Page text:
2390 Bush St
San Francisco, CA 94115
(415) 567-7824

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Today 6:30am

Mass Schedule

Sunday Liturgies

5:30pm Saturday - Vigil
7:30am - Quiet
9:30am - Family Choir
11:30am - Solemn Choir
1:30pm - En Español
5:30pm - Contemporary Choir
9:00pm - Candlelight


5:30pm - St. Jude Mass


8:00am - Mass with Morning Prayer
5:30pm - Vigil for Sunday



Father Michael Hurley, OPIn the Gospel of John, Jesus summarizes his life’s mission: “I have come that you might have life and have it more fully.” The life that Jesus promises is ours when we are connected together as a community. So being a parishioner is not just a matter of filling out a registration form, but about joining a spiritual family.

I am delighted that you have come to our website. St. Dominic’s and I invite you to enter fully into the life and blessings of our family. The best way to experience the joys of our parish is to get involved! In a parish as diverse and dynamic as ours, there is something for everyone.

We'd love to keep in touch with you about the wonderful ministries and events happening at St. Dominic's. Sign up for one of our email lists below.

- Fr. Michael Hurley, O.P., Pastor

Get Involved      Email Sign Up

6th Annual Parish Picnic

hosted by the St. Dominic's Men's Club

Saturday, August 24, 2019

11:00 a.m. - 3:00 p.m.
In the church parking lot

 Tickets available online or at the Parish Office. 

Purchase Tickets

Above photo: Winners of the chili cook-off and pie bake-off with our pastor, Fr. Michael.

Tickets are $30/family; $15/individuals.  Beer and wine available for sale, $4.00. 

Hamburgers, hot dogs, salads, sodas and bottled water included. 

There is a chili cook-off &    a pie bake-off too!

The ever popular Dunk-A-Dominican tank returns; activities for the kids including a bouncy house.  

Also on the schedule - 9:00 a.m. Arts & Crafts Rummage Sale in the Siena Room.  10:00 a.m. - Our knowledgeable docents are giving a church tour free of charge.  Meet at the front of the church!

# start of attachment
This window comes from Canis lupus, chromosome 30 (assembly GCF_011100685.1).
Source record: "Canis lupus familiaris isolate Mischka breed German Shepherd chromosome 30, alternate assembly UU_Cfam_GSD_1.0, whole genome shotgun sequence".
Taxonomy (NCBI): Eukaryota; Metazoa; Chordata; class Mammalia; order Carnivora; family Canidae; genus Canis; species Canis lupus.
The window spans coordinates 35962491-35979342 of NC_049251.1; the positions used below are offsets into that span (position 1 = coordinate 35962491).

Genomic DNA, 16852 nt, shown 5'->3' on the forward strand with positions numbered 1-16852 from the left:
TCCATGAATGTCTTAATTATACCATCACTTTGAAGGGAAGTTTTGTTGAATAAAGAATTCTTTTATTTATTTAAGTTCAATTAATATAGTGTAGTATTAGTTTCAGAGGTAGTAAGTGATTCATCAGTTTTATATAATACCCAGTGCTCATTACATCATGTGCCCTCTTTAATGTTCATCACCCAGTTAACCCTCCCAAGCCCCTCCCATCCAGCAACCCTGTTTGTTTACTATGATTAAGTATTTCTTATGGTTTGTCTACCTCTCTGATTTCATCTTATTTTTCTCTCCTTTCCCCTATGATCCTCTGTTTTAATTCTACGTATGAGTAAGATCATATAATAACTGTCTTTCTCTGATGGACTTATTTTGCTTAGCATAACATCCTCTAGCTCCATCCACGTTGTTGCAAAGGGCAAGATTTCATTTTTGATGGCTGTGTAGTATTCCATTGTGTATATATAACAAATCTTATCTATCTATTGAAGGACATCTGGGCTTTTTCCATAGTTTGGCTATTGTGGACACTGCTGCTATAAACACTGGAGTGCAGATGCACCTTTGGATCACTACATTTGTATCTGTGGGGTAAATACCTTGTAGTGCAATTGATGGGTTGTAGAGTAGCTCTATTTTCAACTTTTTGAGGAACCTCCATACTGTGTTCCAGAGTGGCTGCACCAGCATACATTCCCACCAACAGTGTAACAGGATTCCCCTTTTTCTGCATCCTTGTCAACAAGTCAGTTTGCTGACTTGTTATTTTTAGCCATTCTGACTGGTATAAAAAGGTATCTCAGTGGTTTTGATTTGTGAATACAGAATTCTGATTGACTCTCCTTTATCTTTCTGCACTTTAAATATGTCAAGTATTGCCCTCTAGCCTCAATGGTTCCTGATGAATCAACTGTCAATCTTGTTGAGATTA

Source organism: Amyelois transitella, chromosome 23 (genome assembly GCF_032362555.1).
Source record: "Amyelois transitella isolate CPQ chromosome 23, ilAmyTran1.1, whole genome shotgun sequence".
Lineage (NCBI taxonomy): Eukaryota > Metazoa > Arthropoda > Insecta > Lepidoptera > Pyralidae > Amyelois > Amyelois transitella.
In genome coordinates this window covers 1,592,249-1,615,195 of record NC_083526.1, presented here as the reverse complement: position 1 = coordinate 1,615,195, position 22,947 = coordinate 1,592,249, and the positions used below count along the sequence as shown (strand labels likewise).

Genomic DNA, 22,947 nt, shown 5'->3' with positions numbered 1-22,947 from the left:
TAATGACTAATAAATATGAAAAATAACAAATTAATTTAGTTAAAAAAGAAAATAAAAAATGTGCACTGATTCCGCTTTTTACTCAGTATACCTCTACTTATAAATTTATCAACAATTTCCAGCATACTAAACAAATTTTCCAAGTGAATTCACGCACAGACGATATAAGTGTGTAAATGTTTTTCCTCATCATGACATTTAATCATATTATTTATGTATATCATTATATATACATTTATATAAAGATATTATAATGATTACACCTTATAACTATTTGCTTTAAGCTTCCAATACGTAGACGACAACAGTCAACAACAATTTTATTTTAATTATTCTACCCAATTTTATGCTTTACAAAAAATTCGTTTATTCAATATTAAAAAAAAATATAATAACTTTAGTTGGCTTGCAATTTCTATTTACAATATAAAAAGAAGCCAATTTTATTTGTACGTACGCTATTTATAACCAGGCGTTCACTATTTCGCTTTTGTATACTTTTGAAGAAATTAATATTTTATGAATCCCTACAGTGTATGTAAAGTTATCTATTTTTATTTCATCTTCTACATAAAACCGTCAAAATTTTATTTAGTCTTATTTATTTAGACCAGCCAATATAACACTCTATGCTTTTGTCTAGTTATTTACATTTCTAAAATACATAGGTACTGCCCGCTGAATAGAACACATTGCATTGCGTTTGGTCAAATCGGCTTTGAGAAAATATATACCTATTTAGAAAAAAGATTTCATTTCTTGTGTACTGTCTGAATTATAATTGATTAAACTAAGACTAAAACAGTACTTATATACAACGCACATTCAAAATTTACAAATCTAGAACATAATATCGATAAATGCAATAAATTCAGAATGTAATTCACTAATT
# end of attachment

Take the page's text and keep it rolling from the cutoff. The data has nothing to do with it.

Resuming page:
Join us  and meet up with fellow parishioners, associate members, neighbors and friends!  See you there!

Children's Faith Formation

Classes for Pre-school - 6th grade. 

Classes begin Sunday, September 15.  

For more information and to register, click here.


7th Grade through High School

Classes begin Sunday, September 15.

For more information and to register, click here.

Donate to our Catechesis of the Good Shepherd Fundraiser

Please help us bring a Level 2 Atrium to our program!  Donors will be recognized in 4 categories.  Good Shepherd ($1000+), Guardian Angels ($500+), Good Samaritans ($250+) and Mustard Seed ($100+). 

Click HERE to make a one-time donation by credit card.

 Click HERE to pay in installments here (scroll down to Catechesis of the Good Shepherd Fund).

       FIND YOUR        




Find Your Greatness tickets are now available online for our parish's annual Radiate event on September 27th at 6:30pm-10:30pm in St. Dominic's Church.  Tickets are $25.00.  

Speaker Jonathan Fanning, who will present four habits that will transform your life.  Our lives change when our habits change.  This event is based on Matthew Kelly's book The Four Signs of a Dynamic Catholic.

PILGRIMAGE to poland & italy

April 21 - May 2, 2020

Celebrate the 100th anniversary of the birth of Pope St. John Paul II.  Join a 12-day pilgrimage in Krakow and Rome, under the spiritual direction of Fr. Michael Hurley and Fr. Stephen Maria Lopez.

Brochures are available here and in the parish office.  For more information, call CTS at (866) 468-1420 and ask about St. Dominic’s pilgrimage.


Pilgrimage highlights include:

  • Wadowice, birthplace of St. John Paul II

  • Wawel Cathedral of Krakow, where St. John Paul II was ordained a priest and later a bishop

  • Shrine of Divine Mercy and tomb of St. Faustina, visionary of the Merciful Jesus

  • Miraculous icon of Our Lady of Czestochowa

  • Auschwitz, where St. Maximilian Kolbe and St. Teresa Benedicta of the Cross (Edith Stein) suffered martyrdom

  • Mass at the tomb of St. John Paul II in St. Peter’s Basilica

  • Papal audience in St. Peter’s Square

  • Tour of the Scavi, the necropolis and excavations underneath St. Peter’s Basilica

  • Private visit to Swiss Guard Barracks at the Vatican

Catholic videos, online courses, e-books, and more....all free for St. Dominic's parishioners!

Go to https://stdominics.formed.org  and register, compliments of St. Dominic's Parish.  Check out the "Community" tab for our staff-recommended videos and audio programs.


New Episodes
St. Dominic's homilies from the Easter Season.



More Photos

Ministry Highlight

Young Adults' Group

Annual Yosemite Trip - Glacier Point

We are a community of single and married Catholic adults in our 20s and 30s who come together to grow in faith and friendship through edification, fellowship, spirituality, and service. We've been around since 1989 and currently have over 400 active young adults in our community...not counting you once you come and check us out.